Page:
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Georgia's coastline is among the least developed on the U.S. east coast. Acidification monitoring within Georgia's coastal marshes began in the late 1990's and has provided insights into changing carbon chemistry in this relatively undeveloped region. There have been recent efforts to legalize aquaculture within the marshes and grow the shellfish industry. With a limited number of subtidal and intertidal lease sites becoming available in Fall of 2022. How could acidification affect these efforts and what impact will acidification have on the local economy?

Research and Partnerships Around Georgia


Impacts to Organisms

OYSTERS: Studies in other regions have found significant vulnerabilities in larval and juvenile shell mineralogy as well as some effects on metabolic rates. Though oyster reproduction appeared to be resilient to open ocean projections of pH change, “severe” treatments (pH 7.1) showed significant effects to reproduction with female reproduction particularly vulnerable.  


CLAMS: Like oysters, there has been no research on clams in Georgia but studies in other regions show larval declines in survivorship and delayed development in acidification experiments. Research in 2017 found that low pH (7.3) reduced survival of larval clams but that diurnal (every 12 hour) fluctuations of pH (about 7.2 to 7.9) did not impact survival or growth larval or juvenile clams. 


CORAL: Most of the corals that occur in Gray's Reef National Marine Sanctuary are "soft corals," or sea fans, that will likely be less affected by acidification than their hard reef-building counterparts. There are small occurrences of the reef-building coral Oculina. Recent research has shown that this species is likely resilient to "moderate" acidification.


Monitoring Sites 

GEORGIA COASTAL ECOSYSTEMS LONG TERM ECOLOGICAL RESEARCH SITE (GCE-LTER): The GCE project has collected water chemistry data at select stations since 2002. View available data here  (search metadata text for: "dissolved inorganic carbon"). ​


ECOA: The East Coast Ocean Acidification (ECOA) cruise (formerly the Gulf of Mexico and East Coast Carbon Cruise) passes by once every 3-4 years with a transect off the Georgia coast. The research cruise is supported by the National Oceanic and Atmospheric Ocean Acidification Program. Learn more about their monitoring efforts here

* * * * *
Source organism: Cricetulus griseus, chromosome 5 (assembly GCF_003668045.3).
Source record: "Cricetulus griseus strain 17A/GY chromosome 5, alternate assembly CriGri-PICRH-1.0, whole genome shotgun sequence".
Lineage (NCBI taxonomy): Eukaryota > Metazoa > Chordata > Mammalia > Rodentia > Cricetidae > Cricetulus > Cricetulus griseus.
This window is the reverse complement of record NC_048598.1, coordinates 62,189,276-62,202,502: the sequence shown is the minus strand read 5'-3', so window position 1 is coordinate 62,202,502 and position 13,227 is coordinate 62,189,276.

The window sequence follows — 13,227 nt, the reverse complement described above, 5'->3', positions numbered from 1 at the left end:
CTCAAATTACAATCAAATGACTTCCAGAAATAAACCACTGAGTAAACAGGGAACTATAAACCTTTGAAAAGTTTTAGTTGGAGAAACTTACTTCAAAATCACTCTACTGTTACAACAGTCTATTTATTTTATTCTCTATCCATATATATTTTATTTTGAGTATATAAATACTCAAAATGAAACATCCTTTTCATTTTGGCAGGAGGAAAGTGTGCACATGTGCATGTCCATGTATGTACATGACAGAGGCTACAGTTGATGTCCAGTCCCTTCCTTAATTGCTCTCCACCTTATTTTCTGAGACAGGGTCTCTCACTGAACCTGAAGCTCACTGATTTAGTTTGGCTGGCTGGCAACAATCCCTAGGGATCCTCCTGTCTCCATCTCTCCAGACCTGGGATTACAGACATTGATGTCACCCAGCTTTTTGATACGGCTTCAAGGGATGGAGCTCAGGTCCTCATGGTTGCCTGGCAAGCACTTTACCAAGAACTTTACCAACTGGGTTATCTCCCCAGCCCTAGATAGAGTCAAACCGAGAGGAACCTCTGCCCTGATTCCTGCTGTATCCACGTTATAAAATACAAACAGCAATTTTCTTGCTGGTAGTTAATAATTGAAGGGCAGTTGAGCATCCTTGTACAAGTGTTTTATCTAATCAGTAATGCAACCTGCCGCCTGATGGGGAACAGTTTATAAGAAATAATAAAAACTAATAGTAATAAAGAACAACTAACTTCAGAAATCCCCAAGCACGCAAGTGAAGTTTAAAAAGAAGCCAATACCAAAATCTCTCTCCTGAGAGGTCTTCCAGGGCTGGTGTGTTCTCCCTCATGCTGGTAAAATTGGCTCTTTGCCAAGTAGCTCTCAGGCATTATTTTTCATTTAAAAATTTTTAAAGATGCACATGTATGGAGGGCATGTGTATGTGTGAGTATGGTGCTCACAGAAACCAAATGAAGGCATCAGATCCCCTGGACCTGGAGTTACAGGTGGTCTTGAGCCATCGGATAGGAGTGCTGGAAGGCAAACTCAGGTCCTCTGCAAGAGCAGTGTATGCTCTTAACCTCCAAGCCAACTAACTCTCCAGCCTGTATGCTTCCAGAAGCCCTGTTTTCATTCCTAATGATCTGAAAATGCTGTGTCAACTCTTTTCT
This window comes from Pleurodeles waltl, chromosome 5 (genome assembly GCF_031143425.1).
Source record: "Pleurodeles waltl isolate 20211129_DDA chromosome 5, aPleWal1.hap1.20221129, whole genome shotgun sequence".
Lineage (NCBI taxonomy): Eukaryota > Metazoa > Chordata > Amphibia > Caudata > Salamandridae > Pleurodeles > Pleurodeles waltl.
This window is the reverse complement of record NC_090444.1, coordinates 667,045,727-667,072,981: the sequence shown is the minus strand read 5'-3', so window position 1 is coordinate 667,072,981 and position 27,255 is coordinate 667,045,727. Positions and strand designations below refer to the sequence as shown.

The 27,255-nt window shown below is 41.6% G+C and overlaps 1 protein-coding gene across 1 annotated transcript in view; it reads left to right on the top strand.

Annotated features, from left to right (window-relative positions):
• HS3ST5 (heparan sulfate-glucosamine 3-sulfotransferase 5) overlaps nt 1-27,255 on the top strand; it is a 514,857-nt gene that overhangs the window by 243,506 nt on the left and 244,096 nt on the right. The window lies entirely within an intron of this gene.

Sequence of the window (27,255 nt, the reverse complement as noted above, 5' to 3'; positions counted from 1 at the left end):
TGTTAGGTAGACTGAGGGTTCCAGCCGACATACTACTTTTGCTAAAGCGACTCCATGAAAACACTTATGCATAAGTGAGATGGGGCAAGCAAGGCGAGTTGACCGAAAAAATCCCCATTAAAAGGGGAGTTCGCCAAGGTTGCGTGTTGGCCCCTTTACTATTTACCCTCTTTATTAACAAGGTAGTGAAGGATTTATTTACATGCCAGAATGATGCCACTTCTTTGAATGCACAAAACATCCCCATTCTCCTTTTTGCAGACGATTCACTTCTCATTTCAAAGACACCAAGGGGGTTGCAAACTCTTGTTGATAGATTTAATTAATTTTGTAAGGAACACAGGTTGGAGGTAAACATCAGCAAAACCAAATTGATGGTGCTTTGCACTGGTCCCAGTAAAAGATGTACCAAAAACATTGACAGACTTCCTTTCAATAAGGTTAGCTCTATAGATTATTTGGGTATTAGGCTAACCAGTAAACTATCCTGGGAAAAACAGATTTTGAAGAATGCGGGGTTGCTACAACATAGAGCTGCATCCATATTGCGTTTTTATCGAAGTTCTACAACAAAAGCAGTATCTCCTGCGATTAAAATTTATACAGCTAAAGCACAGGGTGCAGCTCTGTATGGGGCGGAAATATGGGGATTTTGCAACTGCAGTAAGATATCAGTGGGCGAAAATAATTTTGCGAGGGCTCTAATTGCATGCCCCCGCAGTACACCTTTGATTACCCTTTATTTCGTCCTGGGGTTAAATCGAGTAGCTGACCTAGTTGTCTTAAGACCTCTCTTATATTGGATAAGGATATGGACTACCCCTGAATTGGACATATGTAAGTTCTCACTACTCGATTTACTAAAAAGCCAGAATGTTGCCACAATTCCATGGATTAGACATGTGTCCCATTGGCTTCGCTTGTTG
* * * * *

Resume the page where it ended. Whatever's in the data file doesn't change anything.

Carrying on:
GRAY'S REEF MAPCO2In July of 2006, a Moored Autonomous pCO2 system consisting of CO2, pH, temperature, and salinity sensors was installed on a National Data Buoy Center mooring within the National Marine Sanctuary. These sensors take measurements every three hours. To learn more about this project visit the Gray's Reef Affiliated Research page.



OYSTER HARVESTING:  In efforts to revive the industry, the University of Georgia in partnership with Georgia Sea Grant, opened a hatchery in 2015. More recently, the Department of Natural Resources implemented a commercial shellfish leasing program within the Georgia marshes. Existing carbonate chemistry data could help inform locations for leasing and potentially timing of operations. 


CLAM AQUACULTURE: There is a small, but profitable, clam aquaculture industry in Georgia that has tripled in value over the last decade. Clams are grown in mesh bags for up to 24 months on mud flats before being harvested. Mudflats are where we would typically see the highest levels of carbon dioxide because the large quantity of organic material in the sediments are broken down by bacteria that naturally release CO2 through biological processes. 


SOCIAL VULNERABILITY: Georgia's current social vulnerability to acidification impacts is considered low because of the small shellfish aquaculture industry. As Georgia seeks to expand this industry, there are opportunities to consider acidification mitigation and adaptation to maintain a resilient community. 


Gray's Reef 


The Gray's Reef mooring is 40 nautical miles Southeast of Savannah and has operated since 2006 as a joint effort by NOAA's Pacific Marine Environmental Laboratory, NOAA's National Data Buoy Center, the University of Georgia and the University of Delaware. Check out the mooring data here.


Research has shown that CO2 is increasing at this site and that pH is decreasing. It is not clear yet if organisms off the coast in the South Atlantic Bight off Georgia are experiencing negative impacts due to pH. However, studies from other regions indicate that in organisms will eventually show signs of stress due to low pH. Further studies of organisms in this ecosystem are needed.


Other research being conducted within the sanctuary can also support acidification research since many species are affected by pH declines.

Georgia-Specific Research

If you are interested in learning more, please refer to our reference library with Georgia-specific ocean and coastal acidification publications. 

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